Friday, January 22, 2010

How do people live here, Mr CM?

How do people live here, Mr CM?
Governor H R Bhardwaj, who had recently flayed government's flood relief measures, on Thursday expressed displeasure with traffic congestion and slow pace of infrastructure projects in Bangalore BM takes a look at the issues that raised the governor’s hackles



B S Yeddyurappa with H R Bhardwaj



How do his guests deal with traffic?
Bangalore may boast of many infrastructure projects, but many are just grandiose plans grounded by poor planning. The flyover to Electronics City may be ready, but driving till the flyover is nothing short of a Herculean task. Many techies who have to report to work at 9 am leave home as early as 6 am to reach office on time. They spend a good part of the working day on the road.
The roads mean to ease traffic, like the Intermediate Ring Road connecting Domlur, Indiranagar and Old Madras Road in east Bangalore is already choked due to the increase in traffic by the time the projects were implemented.
The Silk Board junction is a nightmare that is yet to be solved. The recent addition of the Hosur Expressway has raised a lot of hope, but the problem of traffic joining the main roads from arterial ones is yet to be addressed.
The BBMP had promised some signal-free junctions, but the project is still on paper.



what about half-completed projects?
Many projects are way past their deadlines. For example the Kadirenahalli Underpass (March 2009), Puttenhalli Underpass (March 2009), railway overbridge at Whitefield (March 2008) and the Agara–Iblur junction flyover (March 2010).
Delay in projects means more hardship for citizens and commuters who have to put up with disruption in civic amenities, dug up and damaged roads, slow traffic, increased pollution and health problems. Often, vehicles are diverted to service roads that are unable to handle the increase in traffic.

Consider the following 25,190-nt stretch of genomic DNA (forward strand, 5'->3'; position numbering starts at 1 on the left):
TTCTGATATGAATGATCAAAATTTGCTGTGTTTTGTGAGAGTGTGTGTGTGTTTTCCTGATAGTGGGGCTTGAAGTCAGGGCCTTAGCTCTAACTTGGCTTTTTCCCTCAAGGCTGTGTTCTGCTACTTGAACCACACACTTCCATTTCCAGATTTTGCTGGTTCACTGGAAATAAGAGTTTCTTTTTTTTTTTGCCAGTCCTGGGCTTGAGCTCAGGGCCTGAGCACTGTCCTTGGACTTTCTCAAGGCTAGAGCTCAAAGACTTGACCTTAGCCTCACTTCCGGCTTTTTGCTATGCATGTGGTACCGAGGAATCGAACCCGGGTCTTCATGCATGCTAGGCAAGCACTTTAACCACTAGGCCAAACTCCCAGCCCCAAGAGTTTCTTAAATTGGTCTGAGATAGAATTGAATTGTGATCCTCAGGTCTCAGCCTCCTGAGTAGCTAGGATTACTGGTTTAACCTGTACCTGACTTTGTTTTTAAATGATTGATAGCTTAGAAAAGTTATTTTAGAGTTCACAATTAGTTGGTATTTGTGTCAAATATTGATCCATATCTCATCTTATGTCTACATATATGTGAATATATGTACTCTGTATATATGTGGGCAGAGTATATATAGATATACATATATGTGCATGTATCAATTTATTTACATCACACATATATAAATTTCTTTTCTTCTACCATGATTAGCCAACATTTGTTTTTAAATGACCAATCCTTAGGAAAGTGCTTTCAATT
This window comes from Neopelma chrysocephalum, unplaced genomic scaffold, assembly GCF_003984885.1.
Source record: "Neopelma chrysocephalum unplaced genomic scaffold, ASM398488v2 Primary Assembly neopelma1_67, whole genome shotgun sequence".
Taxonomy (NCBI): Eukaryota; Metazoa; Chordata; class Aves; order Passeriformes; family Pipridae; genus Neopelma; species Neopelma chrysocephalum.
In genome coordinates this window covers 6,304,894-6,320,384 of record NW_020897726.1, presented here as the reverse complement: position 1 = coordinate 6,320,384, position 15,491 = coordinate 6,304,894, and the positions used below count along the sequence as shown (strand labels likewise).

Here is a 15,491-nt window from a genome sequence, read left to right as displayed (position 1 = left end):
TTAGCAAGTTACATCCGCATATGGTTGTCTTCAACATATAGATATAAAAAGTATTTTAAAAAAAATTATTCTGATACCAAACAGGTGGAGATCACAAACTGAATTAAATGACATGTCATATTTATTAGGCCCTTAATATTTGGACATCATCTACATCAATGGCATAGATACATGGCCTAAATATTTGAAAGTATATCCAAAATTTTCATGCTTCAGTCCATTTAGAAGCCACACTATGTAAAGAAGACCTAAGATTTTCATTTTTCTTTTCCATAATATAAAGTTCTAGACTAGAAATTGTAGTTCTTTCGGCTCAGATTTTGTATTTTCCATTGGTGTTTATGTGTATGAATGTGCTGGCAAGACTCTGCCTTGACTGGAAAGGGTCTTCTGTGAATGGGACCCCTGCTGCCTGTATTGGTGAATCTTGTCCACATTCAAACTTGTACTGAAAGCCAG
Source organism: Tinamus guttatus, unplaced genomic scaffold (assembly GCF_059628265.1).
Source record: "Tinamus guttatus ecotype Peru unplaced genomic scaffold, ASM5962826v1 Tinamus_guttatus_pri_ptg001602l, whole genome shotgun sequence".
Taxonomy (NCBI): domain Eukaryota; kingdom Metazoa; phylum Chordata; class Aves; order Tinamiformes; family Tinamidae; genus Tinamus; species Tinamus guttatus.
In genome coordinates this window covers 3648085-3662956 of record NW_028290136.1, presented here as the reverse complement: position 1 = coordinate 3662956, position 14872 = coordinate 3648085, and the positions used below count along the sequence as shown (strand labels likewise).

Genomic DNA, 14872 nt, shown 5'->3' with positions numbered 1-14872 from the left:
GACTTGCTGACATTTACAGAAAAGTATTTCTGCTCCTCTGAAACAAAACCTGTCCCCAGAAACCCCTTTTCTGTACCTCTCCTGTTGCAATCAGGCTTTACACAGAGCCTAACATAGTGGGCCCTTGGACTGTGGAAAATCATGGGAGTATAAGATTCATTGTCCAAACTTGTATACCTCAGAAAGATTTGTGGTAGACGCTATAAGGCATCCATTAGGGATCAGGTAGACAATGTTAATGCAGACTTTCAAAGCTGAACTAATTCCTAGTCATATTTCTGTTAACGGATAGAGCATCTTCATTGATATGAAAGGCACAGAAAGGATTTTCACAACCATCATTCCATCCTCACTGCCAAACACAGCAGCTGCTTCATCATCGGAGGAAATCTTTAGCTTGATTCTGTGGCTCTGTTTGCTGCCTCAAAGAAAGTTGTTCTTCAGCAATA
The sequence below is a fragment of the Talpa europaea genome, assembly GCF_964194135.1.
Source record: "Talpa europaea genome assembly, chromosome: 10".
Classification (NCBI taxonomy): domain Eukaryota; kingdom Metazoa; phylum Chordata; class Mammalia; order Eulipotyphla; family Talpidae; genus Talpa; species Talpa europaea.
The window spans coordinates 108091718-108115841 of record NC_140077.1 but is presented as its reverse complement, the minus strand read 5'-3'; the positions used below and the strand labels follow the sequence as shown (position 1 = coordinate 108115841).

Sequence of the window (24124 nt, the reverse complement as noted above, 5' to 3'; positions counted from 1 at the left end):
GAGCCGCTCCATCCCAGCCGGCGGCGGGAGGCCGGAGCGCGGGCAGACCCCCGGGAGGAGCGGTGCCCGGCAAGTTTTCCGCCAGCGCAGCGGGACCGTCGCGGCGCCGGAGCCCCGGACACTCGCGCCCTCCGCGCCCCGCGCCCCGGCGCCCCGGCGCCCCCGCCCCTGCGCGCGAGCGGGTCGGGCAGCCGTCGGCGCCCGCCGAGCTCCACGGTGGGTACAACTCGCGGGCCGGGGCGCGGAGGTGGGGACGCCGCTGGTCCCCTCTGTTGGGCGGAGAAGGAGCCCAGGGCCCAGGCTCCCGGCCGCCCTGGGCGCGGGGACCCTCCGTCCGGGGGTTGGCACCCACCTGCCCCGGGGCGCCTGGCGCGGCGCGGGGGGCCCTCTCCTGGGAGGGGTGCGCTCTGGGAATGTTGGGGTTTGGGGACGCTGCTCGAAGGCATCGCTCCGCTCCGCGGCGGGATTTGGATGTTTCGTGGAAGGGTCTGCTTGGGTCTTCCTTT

Citizens have accepted these problems as a necessary evil, but incessant delays are testing their patience. They have just one question in their minds — When will it all end?
To compound matters, several projects are going on simultaneously, which means very few parts of the city are free from construction activity and related problems.
Take the case of the ambitious Outer Ring Road, which has been under construction for the last quarter of a century, and is yet to be completed!
Plus, there are plans that are yet to see the light of the day, like the Periperal Ring Road project announced by S M Krishna when he was the CM. Since then, Krishna served as governor of Maharashtra and is now a Union minister while BDA is yet to even finalise tenders for the project!



how to explain uneven development?
You don’t really have to go to the bylanes of Bangalore to get a glimpse of how bad bitumen is in the city. Just drive in front of Raj Bhavan, the official residence of the governor, to know the story. The main road in front of the Raj Bhavan is marked with series of potholes. It’s been several days since the road was dug up for laying a pipeline, but no one seems to have thought of repairing it. is it any wonder that the governor is complaining.
The GPO Circle that connects Bangalore Cantonment with the power centre (Vidhana Soudha) is interspersed with parts that were dug up and never filled.
Whitefield is where all the new IT companies are coming up, but drive through Prashant Layout near the International Tech Park Bangalore (IPTB) and you will come across a combination of mud roads and tarred bitumen. After repeated complaints to the BBMP yielding no result, residents have given up.



city says...



This has been the case for many years now.We cannot blame anyone in particular for these problems. The city cannot handle so many people. It is time we, the public, put our heads together and come out with solutions. People should take the initiative to not take their car once in a week and use buses instead
Hema Malini Maiya,
partner, MTR restaurant



What the governor said is true. Pace of infrastructure projects is very slow. In the past three years, I have seen an improvement, but projects need to be speeded up. Projects must be time-bound
K K Narayanan,
Managing Director, Metahelix Life Sciences



Planning in our city is incoherent. The BBMP has always thought in terms of numbers rather than outcome planning. It does not have a town planning department.We should focus on incentive-based public transport promotion planning wherein the people with their own vehicles will be motivated to use public transport
R K Misra,
Member,ABIDe

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